EN BANC

[G.R. No. 157249. November 28, 2003]

HOMER T. SAQUILAYAN, petitioner, vs. COMMISSION ON ELECTIONS and OSCAR JARO, respondents.

D E C I S I O N

AZCUNA, J.:

The present petition for certiorari, under Rule 65 of the Rules of Court, seeks a reversal of the resolution of Commission on Elections (Comelec) en banc, which ordered the Presiding Judge of the Regional Trial Court (RTC) of Imus, Cavite[1] to proceed with the hearing of the election protest filed by Oscar Jaro (Jaro) against Homer T. Saquilayan (Saquilayan).

The facts are not disputed.

Petitioner Saquilayan and respondent Jaro were candidates for the Office of Municipal Mayor of Imus, Cavite in the May 14, 2001 local elections. After the votes were canvassed, Saquilayan was proclaimed the winner for having received 27,494 votes against Jaros 26,746 votes.

On May 28, 2001, Jaro instituted an Election Protest Case (EPC No. 01-02) before the RTC of Imus, Cavite contesting the results in all 453 election precincts in the Municipality of Imus. Saquilayan filed his Answer with Motion to Dismiss contending, among other things, that the election protest failed to state a cause of action. The Motion to Dismiss was denied by the RTC in an Order dated July 31, 2001.

Saquilayan questioned the denial before the Comelecs Second Division through a petition for certiorari and prohibition, which was docketed as SPR No. 19-2001. On January 22, 2002, the Second Division ruled in favor of Saquilayan and ordered the dismissal of the election protest.

Jaro sought a reconsideration of the order of dismissal and the case was elevated to the Comelec en banc. On February 26, 2003, the Comelec en banc issued the questioned resolution granting Jaros Motion for Reconsideration. Saquilayans petition was thereunder dismissed and EPC No. 01-02 was ordered to proceed.

Aggrieved, Saquilayan filed the present petition.

The whole controversy revolves around the following averments contained in Jaros election protest:

Grounds for the Protest

6. Protestant hereby impugns the correctness of the results reflected in the election returns in ALL the 453 protested precincts of the Municipality of Imus, Cavite on the following grounds:

7.1. Votes in the ballots lawfully and validly cast in favor of protestant were deliberately misread and/or misappreciated by various chairmen of the different boards of election inspectors;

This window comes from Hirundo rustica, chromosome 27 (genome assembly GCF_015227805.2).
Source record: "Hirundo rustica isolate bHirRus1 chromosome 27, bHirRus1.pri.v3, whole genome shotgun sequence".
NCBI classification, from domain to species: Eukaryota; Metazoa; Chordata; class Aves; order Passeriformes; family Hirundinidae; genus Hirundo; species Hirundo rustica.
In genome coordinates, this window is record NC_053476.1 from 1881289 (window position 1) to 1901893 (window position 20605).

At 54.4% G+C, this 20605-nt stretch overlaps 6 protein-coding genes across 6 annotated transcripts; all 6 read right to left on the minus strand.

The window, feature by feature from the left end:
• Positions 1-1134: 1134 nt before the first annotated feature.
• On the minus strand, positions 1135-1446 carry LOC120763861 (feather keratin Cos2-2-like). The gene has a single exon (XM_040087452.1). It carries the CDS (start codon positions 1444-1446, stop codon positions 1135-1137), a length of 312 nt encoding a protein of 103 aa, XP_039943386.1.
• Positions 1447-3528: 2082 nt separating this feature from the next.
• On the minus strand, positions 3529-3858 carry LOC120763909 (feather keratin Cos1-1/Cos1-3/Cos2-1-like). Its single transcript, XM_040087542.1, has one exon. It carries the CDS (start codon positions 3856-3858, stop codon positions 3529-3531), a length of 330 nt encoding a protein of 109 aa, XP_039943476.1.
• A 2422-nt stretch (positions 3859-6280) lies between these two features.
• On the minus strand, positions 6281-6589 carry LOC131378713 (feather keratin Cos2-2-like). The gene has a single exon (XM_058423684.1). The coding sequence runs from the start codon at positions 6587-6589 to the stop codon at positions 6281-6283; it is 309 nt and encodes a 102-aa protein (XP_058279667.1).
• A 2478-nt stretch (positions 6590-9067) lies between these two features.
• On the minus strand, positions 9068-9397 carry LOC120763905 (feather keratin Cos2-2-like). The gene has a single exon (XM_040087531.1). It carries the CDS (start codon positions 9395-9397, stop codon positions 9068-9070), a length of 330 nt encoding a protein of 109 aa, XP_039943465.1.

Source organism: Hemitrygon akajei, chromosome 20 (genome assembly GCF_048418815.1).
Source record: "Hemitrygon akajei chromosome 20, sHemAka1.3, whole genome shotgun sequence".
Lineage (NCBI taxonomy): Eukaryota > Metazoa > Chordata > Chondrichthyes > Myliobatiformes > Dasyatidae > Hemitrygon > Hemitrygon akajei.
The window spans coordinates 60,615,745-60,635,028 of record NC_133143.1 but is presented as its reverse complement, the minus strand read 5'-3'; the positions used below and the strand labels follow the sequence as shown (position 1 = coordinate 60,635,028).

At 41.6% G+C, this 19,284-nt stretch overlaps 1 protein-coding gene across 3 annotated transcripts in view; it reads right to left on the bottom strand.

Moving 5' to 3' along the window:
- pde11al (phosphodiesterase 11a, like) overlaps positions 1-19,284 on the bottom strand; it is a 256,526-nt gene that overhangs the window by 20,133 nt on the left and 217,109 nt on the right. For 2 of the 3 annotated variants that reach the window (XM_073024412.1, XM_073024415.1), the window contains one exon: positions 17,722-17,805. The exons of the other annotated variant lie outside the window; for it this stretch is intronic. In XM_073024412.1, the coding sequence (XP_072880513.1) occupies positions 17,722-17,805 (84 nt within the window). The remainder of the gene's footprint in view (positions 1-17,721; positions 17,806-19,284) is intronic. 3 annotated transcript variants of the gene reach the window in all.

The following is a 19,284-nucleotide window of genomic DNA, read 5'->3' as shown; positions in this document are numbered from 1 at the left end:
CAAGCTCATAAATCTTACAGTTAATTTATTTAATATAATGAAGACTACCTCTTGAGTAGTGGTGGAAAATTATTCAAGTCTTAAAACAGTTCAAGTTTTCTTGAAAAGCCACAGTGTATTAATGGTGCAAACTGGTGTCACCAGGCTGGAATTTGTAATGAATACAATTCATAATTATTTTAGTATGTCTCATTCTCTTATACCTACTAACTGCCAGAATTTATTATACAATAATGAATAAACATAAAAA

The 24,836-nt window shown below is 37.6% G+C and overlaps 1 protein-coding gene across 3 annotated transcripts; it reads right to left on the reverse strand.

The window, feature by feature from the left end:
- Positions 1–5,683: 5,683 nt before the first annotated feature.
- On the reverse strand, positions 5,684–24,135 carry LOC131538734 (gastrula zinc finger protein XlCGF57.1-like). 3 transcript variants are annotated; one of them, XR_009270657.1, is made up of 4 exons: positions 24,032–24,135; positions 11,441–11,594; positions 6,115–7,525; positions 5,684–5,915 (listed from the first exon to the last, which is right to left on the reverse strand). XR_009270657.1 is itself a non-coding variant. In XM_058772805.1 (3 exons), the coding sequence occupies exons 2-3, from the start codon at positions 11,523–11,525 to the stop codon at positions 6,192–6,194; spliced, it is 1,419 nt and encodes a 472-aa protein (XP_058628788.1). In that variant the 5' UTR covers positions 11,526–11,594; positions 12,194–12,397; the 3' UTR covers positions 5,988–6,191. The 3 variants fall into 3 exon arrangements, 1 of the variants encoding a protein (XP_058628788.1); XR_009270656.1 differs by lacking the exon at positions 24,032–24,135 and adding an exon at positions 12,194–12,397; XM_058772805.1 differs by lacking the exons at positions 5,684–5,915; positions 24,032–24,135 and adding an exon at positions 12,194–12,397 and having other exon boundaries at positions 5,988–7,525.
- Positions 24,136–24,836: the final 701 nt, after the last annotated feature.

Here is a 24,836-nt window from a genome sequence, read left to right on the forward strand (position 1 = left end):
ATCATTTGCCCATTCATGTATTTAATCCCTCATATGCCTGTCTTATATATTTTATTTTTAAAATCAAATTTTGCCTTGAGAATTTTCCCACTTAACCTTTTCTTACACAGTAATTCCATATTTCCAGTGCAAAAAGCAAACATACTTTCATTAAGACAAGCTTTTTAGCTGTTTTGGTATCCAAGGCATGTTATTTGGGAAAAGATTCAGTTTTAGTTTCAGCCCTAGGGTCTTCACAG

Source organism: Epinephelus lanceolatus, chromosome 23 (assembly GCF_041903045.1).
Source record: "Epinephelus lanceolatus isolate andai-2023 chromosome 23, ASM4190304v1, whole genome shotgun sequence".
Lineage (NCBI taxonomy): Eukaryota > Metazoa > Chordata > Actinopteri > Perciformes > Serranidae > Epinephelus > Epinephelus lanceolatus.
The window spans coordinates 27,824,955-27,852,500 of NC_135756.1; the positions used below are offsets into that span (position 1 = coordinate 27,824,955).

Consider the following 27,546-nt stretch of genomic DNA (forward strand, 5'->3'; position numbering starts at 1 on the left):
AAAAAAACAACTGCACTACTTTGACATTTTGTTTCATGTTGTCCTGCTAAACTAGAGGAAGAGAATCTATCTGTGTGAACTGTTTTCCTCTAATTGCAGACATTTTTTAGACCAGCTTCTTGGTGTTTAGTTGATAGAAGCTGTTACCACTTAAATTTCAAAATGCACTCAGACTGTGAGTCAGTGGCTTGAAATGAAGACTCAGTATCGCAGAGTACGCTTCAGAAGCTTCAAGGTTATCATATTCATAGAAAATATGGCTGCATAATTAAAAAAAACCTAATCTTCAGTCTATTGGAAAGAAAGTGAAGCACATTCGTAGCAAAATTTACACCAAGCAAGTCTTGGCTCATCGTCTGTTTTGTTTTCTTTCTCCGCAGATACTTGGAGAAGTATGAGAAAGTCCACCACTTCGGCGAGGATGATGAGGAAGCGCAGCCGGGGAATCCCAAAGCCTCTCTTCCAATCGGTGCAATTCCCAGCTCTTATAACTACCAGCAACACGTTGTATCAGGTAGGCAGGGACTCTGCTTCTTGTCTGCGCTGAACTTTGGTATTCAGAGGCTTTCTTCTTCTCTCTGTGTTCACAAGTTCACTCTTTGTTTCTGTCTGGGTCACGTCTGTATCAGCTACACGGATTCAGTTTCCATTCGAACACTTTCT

7.2. Valid votes of protestant were intentionally or erroneously counted or tallied in the election returns as votes of protestee;

7.3. Valid votes legally cast in favor of protestant were considered stray;

7.4. Ballots containing valid votes for protestant were intentionally and erroneously misappreciated or considered as marked and declared as null and void;

7.5. Ballots with blank spaces in the line for Mayor were just read and counted in favor of protestee;

7.6. Ballots prepared by persons other then the voters themselves, and fake or unofficial ballots wherein the name of protestee was written, were illegally read and counted in favor of protestee;

7.7. Groups of ballots prepared by one (1) person and/or individual ballots prepared by two (2) persons were purposely considered as valid ballots and counted in favor of protestee;

7.8. Votes that were void, because the ballots containing them were posted with stickers or because of pattern markings appearing in them or because of other frauds and election anomalies, were unlawfully read and counted in favor of protestee; and

7.9. Votes reported in some election returns were unlawfully increased in favor of protestee, such that protestee appeared to have obtained more votes than those actually cast in his favor.

The Second Division of the Comelec unanimously ruled that the above allegations failed to state a cause of action, citing as a basis the Courts ruling in Pea v. House of Representatives Electoral Tribunal.[2]

In said case, petitioner Teodoro Pea, the losing party in the congressional elections, contested 700 out of 742 election precincts without specifying the precincts where the anomalies allegedly occurred. Furthermore, Pea made only general allegations, to wit:[3]

7. The elections in the precincts of the Second District of Palawan were tainted with massive fraud, widespread vote-buying, intimidation and terrorism and other serious irregularities committed before, during and after the voting, and during the counting of votes and the preparation of election returns and certificates of canvass which affected the results of the election. Among the fraudulent acts committed were the massive vote-buying and intimidation of voters, disenfranchisement of petitioners known supporters through systematic deletion of names from the list of voters, allowing persons to vote in excess of the number of registered voters, misappreciation, misreading and non-reading of protestants ballots and other irregularities.